When a source suggested I profile a top woman in private banking last year, I didn't think that was a strong enough story. But his repeated calls prompted me to do some research, and that led me to a startling discovery: Women head up no fewer than 10 of the biggest names in private banking and wealth management, including Merrill Lynch Trust, J.P. Morgan Private Bank, and Citigroup Asset Management. Collectively, they're responsible for more than $1 trillion in personal investments and trusts. Even in the lower ranks, women comprise up to 40% of the professionals at many of these firms.
Once thought of as staid and boring compared with the more glamorous world of investment banking, the private banking and wealth management business has evolved into one of the hottest in financial services. That's reflected in its price-earnings multiple of 25, which is well above the 14 for investment banking and 16 for credit-card divisions, according to a J.P. Morgan analysis. The transformation has much to do with the industry's increased focus on generating recurring fees for managed assets and developing multigenerational relationships, both features of private banking and wealth management.
The arm of the banking business that used to service just the nation's wealthiest families has become more democratic in recent years. While you still need a minimum of $25 million to open an account at J.P. Morgan, many more institutions are now welcoming clients with as little as $500,000.
In trying to figure out why women have been so successful in this area, I interviewed 9 of the 10 executives on our list (table). While they all claimed they didn't think about gender when it came to their career accomplishments, they each said in different ways that the nature of private banking plays to women's strengths. "We have a proclivity and appreciation for developing relationships," says Maribeth Rahe, president of U.S. Trust. Doris Meister, chairwoman and CEO of Merrill Lynch Trust, agrees: "What I love about the business is the people aspect, because you're really connecting and relating the work you do to how it impacts people's lives."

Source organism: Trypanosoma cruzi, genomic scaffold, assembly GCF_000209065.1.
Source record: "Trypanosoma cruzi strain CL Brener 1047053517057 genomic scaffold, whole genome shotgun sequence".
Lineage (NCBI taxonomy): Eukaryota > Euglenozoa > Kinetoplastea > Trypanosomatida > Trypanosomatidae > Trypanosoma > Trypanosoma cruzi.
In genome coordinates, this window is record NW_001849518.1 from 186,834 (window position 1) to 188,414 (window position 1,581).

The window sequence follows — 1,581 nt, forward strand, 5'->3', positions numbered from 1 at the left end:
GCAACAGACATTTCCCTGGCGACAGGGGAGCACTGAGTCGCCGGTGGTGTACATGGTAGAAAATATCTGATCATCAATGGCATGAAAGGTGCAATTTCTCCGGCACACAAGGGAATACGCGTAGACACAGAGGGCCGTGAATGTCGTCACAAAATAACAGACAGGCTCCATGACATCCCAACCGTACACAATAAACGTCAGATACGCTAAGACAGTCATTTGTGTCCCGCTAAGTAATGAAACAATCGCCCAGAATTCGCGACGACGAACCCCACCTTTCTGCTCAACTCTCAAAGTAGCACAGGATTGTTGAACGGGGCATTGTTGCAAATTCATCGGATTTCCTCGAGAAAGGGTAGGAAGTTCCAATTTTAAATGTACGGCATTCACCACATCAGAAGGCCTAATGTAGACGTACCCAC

Indeed, money management is more than achieving a desired rate of return. While significant technical skills are necessary, private bankers--sometimes called relationship managers--also need to help clients articulate their personal objectives for their wealth. To do that, they must quickly establish trust and rapport. Managers "must be comfortable listening and ceding power to a client and not spending time showing what they know," says Heidi Schneider, head of private clients for Neuberger Berman, an investment management and mutual fund company. Because women often come across as sensitive and empathetic, she finds even many men would rather speak to a woman about personal wealth matters than to another man.
Wealth managers--not unlike working mothers--also require the ability to juggle tasks and orchestrate teams of people across various functions. For instance, a client may need to set up a trust, offset a huge exposure in a single stock with derivatives, and invest the proceeds from the sale of a business. "In three seconds my day goes from the sublime to the ridiculous," says Maria Elena Lagomasino, chairwoman of J.P. Morgan Private Bank, who might be recommending a dentist one minute and hashing out complex estate planning issues the next.
Finally, the field provides female executives with a reasonable work/life balance. Although trust clients can be demanding, they aren't likely to insist that you hop a plane at 4 p.m. on Sunday for a meeting. "It's a business where you can make a contribution, yet still have more control and flexibility," says Wendy Murdock, chief operating officer for retail and high net worth clients at Citigroup Asset Management. No wonder so many talented women have been drawn to the field.
To join a discussion in our forum, see hers.online at businessweek.com/investor/ By Toddi Gutner